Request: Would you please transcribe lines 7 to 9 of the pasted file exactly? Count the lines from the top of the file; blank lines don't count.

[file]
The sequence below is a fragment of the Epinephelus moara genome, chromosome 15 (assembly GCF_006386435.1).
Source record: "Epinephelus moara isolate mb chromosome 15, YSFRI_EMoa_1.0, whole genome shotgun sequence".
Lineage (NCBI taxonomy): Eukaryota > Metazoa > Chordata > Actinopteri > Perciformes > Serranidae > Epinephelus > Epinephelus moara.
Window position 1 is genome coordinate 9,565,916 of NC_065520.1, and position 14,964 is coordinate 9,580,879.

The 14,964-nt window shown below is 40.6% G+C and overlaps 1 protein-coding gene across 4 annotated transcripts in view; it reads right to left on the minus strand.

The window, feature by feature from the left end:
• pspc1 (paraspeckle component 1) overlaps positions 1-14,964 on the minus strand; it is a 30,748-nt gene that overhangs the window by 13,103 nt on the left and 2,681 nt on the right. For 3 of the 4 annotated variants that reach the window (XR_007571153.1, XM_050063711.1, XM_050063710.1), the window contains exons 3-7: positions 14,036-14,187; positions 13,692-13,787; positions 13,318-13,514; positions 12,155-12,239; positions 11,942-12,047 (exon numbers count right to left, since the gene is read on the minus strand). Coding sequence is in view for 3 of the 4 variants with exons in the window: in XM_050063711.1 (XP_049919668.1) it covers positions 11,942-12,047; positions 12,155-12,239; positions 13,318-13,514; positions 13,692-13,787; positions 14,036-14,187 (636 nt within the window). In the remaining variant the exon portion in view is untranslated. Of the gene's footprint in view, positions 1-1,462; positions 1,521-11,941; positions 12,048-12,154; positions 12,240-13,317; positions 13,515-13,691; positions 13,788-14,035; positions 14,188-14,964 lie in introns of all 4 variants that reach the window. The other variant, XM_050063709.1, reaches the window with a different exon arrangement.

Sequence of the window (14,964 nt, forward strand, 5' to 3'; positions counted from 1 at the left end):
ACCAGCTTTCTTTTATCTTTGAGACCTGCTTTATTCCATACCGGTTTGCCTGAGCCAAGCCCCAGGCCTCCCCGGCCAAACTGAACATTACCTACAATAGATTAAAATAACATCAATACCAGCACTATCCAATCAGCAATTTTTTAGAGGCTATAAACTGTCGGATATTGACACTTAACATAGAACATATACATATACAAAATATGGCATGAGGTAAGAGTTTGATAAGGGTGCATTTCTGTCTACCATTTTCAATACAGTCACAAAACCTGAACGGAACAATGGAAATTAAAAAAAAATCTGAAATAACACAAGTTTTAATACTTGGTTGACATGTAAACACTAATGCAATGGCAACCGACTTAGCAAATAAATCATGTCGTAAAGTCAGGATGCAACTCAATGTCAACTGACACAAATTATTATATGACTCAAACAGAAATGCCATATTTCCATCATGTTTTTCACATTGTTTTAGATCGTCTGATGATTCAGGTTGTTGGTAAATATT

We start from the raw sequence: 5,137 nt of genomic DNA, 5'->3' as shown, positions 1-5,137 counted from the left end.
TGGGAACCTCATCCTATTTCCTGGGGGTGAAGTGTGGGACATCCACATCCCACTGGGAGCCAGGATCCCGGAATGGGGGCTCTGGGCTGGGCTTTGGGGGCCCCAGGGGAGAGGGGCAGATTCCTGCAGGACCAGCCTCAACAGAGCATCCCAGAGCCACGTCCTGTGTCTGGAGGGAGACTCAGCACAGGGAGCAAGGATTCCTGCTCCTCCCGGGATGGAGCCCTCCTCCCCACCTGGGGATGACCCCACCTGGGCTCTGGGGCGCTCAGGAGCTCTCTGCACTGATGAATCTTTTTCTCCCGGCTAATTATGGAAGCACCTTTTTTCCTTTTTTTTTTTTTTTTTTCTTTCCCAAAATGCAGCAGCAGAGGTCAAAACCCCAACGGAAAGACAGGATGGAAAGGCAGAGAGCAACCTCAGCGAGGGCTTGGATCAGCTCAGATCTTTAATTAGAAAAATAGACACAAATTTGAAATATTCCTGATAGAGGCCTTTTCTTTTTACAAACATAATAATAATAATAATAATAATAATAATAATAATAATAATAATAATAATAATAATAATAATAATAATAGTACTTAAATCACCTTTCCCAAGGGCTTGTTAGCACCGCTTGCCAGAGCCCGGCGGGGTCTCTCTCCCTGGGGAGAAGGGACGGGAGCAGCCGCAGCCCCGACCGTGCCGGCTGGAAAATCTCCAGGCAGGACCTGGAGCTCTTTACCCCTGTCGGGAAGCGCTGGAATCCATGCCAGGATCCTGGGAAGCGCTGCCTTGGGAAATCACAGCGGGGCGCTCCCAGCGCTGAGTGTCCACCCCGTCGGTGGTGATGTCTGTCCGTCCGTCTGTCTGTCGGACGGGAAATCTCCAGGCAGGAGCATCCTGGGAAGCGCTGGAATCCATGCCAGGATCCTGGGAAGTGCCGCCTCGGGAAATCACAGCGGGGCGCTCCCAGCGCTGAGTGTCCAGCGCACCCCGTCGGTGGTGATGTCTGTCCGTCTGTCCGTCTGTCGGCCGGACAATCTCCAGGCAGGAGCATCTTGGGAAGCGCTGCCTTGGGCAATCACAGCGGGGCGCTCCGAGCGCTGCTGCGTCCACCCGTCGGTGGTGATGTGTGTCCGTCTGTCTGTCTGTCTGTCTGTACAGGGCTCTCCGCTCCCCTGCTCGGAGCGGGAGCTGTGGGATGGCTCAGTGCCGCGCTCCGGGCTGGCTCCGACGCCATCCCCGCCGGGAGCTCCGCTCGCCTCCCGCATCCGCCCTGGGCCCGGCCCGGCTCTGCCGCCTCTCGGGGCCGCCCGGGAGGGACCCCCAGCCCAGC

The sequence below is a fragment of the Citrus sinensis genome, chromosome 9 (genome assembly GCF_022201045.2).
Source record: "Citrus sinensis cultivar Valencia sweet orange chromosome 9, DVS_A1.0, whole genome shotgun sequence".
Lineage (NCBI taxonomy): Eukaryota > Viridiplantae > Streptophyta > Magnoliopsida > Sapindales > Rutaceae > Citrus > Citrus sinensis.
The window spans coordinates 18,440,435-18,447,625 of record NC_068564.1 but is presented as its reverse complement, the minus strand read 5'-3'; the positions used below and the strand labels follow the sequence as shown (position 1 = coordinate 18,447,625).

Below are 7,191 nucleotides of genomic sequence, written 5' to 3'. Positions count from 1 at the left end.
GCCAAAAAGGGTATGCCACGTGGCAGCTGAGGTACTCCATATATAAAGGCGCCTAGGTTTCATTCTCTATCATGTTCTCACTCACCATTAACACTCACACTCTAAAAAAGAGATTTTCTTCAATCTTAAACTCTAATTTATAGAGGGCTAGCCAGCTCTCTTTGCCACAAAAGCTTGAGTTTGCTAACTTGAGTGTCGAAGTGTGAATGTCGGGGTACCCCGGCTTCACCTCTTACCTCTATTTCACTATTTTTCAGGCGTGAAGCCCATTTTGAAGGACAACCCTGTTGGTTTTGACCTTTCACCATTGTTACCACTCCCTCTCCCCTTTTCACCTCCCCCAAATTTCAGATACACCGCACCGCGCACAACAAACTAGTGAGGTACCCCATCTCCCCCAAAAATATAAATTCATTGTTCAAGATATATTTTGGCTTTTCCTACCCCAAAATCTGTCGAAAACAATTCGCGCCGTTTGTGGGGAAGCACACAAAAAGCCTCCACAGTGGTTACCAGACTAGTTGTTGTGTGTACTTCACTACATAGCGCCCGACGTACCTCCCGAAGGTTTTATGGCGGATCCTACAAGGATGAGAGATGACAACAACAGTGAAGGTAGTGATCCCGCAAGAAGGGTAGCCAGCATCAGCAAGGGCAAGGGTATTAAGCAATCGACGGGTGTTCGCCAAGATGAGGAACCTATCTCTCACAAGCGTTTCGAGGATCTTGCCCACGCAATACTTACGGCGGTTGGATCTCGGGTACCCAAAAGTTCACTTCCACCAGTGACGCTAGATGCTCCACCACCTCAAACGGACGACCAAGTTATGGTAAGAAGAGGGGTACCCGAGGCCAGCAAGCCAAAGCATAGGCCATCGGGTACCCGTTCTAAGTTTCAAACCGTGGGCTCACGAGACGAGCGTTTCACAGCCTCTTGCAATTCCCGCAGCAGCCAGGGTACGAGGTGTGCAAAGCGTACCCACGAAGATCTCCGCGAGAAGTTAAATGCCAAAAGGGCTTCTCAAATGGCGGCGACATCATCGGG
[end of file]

• pspc1 (paraspeckle component 1) overlaps positions 1-14,964 on the minus strand; it is a 30,748-nt gene that overhangs the window by 13,103 nt on the left and 2,681 nt on the right. For 3 of the 4 annotated variants that reach the window (XR_007571153.1, XM_050063711.1, XM_050063710.1), the window contains exons 3-7: positions 14,036-14,187; positions 13,692-13,787; positions 13,318-13,514; positions 12,155-12,239; positions 11,942-12,047 (exon numbers count right to left, since the gene is read on the minus strand). Coding sequence is in view for 3 of the 4 variants with exons in the window: in XM_050063711.1 (XP_049919668.1) it covers positions 11,942-12,047; positions 12,155-12,239; positions 13,318-13,514; positions 13,692-13,787; positions 14,036-14,187 (636 nt within the window). In the remaining variant the exon portion in view is untranslated. Of the gene's footprint in view, positions 1-1,462; positions 1,521-11,941; positions 12,048-12,154; positions 12,240-13,317; positions 13,515-13,691; positions 13,788-14,035; positions 14,188-14,964 lie in introns of all 4 variants that reach the window. The other variant, XM_050063709.1, reaches the window with a different exon arrangement.

Sequence of the window (14,964 nt, forward strand, 5' to 3'; positions counted from 1 at the left end):
ACCAGCTTTCTTTTATCTTTGAGACCTGCTTTATTCCATACCGGTTTGCCTGAGCCAAGCCCCAGGCCTCCCCGGCCAAACTGAACATTACCTACAATAGATTAAAATAACATCAATACCAGCACTATCCAATCAGCAATTTTTTAGAGGCTATAAACTGTCGGATATTGACACTTAACATAGAACATATACATATACAAAATATGGCATGAGGTAAGAGTTTGATAAGGGTGCATTTCTGTCTACCATTTTCAATACAGTCACAAAACCTGAACGGAACAATGGAAATTAAAAAAAAATCTGAAATAACACAAGTTTTAATACTTGGTTGACATGTAAACACTAATGCAATGGCAACCGACTTAGCAAATAAATCATGTCGTAAAGTCAGGATGCAACTCAATGTCAACTGACACAAATTATTATATGACTCAAACAGAAATGCCATATTTCCATCATGTTTTTCACATTGTTTTAGATCGTCTGATGATTCAGGTTGTTGGTAAATATT